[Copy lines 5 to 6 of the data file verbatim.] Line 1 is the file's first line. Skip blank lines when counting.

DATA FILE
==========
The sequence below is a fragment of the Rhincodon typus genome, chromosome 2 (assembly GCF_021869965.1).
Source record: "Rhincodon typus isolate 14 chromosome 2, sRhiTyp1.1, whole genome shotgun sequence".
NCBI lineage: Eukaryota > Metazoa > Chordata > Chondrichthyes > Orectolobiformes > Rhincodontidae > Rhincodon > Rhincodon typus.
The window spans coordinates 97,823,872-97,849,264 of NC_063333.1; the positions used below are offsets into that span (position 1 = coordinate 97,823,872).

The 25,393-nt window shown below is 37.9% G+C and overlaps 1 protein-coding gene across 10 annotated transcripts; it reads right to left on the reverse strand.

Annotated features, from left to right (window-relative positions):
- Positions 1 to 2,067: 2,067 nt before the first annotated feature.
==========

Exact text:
The 25,393-nt window shown below is 37.9% G+C and overlaps 1 protein-coding gene across 10 annotated transcripts; it reads right to left on the reverse strand.

Annotated features, from left to right (window-relative positions):